While marketing deals with markets of many, selling will always be about markets of one. So how do you make your customers love you?

Despite the advances in technology and the rise of the internet, customers still want personal and single contact satisfaction. Contrary to some pundits who believe the role of salespeople is becoming obsolete with the proliferation of internet and mobile technology, effective sales professionals and a personal approach to selling remains important to successful businesses.

Smart salespeople are offloading functional and transactional activities to better concentrate on the personal and complex aspects of selling, including understanding the customer’s business and providing more personalised service that is customized to their specific priorities and produces results. Our client surveys show customers who know their salesperson by name are 90% more likely to stay loyal!

Being personal is more than just being ‘nice’ or friendly. Customers do like ‘nice’ but they do not buy solely on how likeable you are. They want more. Good salespeople recognise that customers buy from people they trust and that trust supersedes like. Sure it helps to be likable but a buyer is looking for someone they can trust and work with over time.

If you think it’s a simple walk in, present your product and walk away… think again. Companies with a purely transactional ‘walk-in-walk-out’ mindset are finding it harder to sell and stay in business. In fact, it is predicted that over the next few years the transactional field sales forces will become obsolete as they become too expensive to maintain and offer no value to the customers they call on.

Companies with large turnover of sales staff or salespeople with short tenures are in a difficult position to achieve customer familiarity and loyalty. One example is the business banking sector, especially in the SME business space. Here, there seems to be a revolving door policy when it comes to business bankers and relationship managers.  The moment you think you have secured a good business banker, they’re gone and replaced with a new one and you find yourself starting over, explaining your business all over again. This presents a real problem for SMEs, especially in big cities. We hear many complaints from SME business owners about their frustration at the lack of care or interest shown by business banking. The only exception we can see in this are the business bankers living and working in regional and rural Australia. These people seem to be more dedicated and committed. Their jobs are entwined with their lifestyle choice and they are genuinely part of the communities they work with. Their relationships extend beyond their jobs and they ‘get personal’ with the people they service.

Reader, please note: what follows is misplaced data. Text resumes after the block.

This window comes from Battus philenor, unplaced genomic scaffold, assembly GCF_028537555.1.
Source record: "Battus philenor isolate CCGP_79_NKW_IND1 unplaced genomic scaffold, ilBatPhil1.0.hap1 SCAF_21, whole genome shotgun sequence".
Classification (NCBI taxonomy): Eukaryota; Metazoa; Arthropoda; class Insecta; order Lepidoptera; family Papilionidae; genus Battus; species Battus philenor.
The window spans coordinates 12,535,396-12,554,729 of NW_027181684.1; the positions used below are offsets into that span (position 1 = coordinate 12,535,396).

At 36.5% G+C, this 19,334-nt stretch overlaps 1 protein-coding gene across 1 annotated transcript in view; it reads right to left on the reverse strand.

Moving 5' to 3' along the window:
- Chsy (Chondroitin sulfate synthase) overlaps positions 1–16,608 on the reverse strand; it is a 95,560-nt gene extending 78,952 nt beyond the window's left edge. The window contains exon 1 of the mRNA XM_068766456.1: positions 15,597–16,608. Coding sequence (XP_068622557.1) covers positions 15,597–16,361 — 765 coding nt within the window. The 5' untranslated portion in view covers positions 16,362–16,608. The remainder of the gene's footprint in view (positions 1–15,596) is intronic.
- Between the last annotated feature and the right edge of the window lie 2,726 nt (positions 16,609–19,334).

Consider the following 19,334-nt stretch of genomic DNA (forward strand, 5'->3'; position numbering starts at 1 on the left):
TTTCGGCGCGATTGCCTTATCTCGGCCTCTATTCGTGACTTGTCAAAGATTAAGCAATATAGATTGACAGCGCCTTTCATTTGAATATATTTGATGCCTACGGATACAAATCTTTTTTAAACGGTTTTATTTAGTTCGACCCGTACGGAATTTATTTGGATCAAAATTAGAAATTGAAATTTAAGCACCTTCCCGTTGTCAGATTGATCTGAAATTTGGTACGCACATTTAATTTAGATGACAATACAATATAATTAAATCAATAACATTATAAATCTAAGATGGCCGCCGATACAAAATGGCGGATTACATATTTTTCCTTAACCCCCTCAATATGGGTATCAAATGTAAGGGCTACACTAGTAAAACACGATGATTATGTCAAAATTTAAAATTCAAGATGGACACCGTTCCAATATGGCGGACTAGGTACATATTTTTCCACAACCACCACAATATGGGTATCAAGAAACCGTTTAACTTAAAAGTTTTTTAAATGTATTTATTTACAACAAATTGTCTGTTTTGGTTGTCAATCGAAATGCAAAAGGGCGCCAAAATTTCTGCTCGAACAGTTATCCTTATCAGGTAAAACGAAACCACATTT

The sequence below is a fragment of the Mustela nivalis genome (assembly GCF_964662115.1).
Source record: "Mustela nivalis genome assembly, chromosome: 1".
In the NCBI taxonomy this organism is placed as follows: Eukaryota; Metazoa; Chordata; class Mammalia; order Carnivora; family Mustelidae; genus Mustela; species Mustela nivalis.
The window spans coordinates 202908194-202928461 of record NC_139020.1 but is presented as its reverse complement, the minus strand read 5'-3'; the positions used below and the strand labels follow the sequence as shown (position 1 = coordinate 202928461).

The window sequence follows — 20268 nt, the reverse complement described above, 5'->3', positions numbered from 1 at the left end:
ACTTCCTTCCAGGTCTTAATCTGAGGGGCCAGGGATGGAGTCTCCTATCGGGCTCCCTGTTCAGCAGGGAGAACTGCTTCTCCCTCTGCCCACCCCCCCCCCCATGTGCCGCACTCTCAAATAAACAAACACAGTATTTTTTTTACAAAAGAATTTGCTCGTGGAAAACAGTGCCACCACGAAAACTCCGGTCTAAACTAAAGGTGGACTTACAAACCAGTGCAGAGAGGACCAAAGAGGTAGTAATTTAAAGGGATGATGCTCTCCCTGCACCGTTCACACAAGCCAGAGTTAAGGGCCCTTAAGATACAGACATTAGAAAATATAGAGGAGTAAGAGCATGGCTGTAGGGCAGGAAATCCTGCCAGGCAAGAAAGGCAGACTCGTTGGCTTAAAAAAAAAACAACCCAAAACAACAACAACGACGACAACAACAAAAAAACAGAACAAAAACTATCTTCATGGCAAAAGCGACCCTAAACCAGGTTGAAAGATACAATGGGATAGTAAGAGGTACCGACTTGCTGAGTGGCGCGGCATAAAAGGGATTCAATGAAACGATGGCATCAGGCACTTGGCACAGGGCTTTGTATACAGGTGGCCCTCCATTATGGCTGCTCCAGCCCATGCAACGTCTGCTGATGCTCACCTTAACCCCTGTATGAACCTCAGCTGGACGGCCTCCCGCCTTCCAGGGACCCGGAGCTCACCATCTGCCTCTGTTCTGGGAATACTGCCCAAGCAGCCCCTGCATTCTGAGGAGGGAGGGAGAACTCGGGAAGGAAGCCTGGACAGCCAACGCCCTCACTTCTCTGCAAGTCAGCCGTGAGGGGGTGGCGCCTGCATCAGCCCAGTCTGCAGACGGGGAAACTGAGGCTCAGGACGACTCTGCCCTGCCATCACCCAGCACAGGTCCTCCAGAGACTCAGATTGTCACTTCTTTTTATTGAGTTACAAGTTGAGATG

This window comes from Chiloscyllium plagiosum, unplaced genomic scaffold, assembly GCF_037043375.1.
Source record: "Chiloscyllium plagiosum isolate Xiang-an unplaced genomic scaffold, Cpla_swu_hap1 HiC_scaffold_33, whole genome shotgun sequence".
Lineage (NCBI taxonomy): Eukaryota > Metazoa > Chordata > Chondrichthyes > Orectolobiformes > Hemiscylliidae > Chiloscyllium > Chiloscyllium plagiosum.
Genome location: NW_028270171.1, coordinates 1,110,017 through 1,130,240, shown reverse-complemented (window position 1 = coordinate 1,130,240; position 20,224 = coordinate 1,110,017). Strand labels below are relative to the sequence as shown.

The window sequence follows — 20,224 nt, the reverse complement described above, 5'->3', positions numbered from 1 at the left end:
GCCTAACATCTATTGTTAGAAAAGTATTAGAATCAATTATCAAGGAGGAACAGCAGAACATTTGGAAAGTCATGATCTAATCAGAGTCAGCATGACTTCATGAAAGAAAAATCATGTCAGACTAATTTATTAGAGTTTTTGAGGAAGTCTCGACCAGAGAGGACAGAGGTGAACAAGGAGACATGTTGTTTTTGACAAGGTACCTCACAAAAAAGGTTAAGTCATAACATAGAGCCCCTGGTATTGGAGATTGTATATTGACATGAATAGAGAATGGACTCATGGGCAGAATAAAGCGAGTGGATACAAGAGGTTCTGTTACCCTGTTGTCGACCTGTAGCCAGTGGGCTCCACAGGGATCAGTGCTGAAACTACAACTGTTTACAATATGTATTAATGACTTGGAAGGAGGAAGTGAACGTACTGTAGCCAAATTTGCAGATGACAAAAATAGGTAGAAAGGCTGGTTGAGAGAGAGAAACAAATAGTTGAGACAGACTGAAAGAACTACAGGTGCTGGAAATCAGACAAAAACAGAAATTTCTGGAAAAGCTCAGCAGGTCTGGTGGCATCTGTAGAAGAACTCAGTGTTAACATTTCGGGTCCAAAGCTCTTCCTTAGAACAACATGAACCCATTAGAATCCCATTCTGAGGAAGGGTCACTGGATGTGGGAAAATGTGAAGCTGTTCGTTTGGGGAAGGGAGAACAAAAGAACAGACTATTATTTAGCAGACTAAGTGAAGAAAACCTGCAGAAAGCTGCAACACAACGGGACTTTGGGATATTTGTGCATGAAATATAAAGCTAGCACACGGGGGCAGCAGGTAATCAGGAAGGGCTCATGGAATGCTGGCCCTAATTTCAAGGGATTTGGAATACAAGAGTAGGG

By contrast business bankers in the capital cities are dime a dozen and don’t have to have interest in you because they can disappear into the crowd never really having to practice what they preach. In short big city business banking is impersonal and simply not as effective – where is the love. This lack of a personal approach means city-based SMEs are missing out on real relationships of value and banks and the like are missing out on good business revenue over the long term.